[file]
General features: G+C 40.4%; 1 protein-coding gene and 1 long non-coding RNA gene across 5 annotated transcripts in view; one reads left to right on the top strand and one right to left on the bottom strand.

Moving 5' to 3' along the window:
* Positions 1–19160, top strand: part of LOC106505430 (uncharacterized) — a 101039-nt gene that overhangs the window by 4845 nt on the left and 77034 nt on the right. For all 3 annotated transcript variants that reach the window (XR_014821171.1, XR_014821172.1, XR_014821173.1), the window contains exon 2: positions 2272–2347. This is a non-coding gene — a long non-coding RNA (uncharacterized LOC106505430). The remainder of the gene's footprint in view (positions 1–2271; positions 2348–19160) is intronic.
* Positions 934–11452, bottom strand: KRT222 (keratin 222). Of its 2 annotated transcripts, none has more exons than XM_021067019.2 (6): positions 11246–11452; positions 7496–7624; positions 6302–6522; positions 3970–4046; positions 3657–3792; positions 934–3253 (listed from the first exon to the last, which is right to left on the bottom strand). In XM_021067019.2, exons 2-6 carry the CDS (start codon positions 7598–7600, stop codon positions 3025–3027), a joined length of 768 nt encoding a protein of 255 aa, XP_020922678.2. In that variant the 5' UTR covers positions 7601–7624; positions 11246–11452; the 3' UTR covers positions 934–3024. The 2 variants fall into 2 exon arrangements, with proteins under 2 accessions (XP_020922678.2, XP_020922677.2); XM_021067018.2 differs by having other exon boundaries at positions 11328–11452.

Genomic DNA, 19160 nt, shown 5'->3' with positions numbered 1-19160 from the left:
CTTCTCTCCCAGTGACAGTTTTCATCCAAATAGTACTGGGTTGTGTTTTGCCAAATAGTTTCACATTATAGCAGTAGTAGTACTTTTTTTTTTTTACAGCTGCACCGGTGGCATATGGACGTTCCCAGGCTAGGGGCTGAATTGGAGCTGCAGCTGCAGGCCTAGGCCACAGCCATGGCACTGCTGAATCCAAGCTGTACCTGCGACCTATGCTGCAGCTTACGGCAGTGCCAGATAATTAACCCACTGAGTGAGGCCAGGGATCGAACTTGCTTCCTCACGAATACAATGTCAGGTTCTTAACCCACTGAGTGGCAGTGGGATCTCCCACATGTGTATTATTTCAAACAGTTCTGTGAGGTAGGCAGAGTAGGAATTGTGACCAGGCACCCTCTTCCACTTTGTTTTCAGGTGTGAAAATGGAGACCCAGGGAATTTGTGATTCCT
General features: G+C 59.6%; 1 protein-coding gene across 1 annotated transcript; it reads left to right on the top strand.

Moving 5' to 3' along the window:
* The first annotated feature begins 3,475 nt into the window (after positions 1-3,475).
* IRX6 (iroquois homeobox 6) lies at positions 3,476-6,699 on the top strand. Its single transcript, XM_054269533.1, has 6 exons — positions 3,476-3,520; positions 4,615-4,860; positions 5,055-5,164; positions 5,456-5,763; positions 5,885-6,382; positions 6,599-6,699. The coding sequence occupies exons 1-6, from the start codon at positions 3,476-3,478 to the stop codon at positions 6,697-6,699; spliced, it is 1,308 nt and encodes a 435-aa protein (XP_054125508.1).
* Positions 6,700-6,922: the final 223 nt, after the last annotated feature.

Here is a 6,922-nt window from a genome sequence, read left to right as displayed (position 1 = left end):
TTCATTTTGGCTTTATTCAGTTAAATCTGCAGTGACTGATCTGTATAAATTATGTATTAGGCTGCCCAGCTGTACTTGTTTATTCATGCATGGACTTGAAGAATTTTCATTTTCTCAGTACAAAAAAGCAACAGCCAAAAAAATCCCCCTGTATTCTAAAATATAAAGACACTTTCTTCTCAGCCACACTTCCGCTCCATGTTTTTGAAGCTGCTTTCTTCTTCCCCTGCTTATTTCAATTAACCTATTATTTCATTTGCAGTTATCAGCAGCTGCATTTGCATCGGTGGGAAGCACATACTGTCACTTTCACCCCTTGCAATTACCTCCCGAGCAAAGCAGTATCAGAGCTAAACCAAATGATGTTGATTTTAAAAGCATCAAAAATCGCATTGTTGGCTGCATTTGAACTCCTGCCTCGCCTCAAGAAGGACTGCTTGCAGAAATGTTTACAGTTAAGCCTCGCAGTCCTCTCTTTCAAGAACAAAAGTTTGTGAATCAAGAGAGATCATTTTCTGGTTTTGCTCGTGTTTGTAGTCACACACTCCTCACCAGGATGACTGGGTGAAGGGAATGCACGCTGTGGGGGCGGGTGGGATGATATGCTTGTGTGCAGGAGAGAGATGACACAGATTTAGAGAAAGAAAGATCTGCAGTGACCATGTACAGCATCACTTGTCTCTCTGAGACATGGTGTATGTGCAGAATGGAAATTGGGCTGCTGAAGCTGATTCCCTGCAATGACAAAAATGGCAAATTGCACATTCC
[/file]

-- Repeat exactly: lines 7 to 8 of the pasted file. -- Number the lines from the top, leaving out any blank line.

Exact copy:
General features: G+C 59.6%; 1 protein-coding gene across 1 annotated transcript; it reads left to right on the top strand.

Moving 5' to 3' along the window: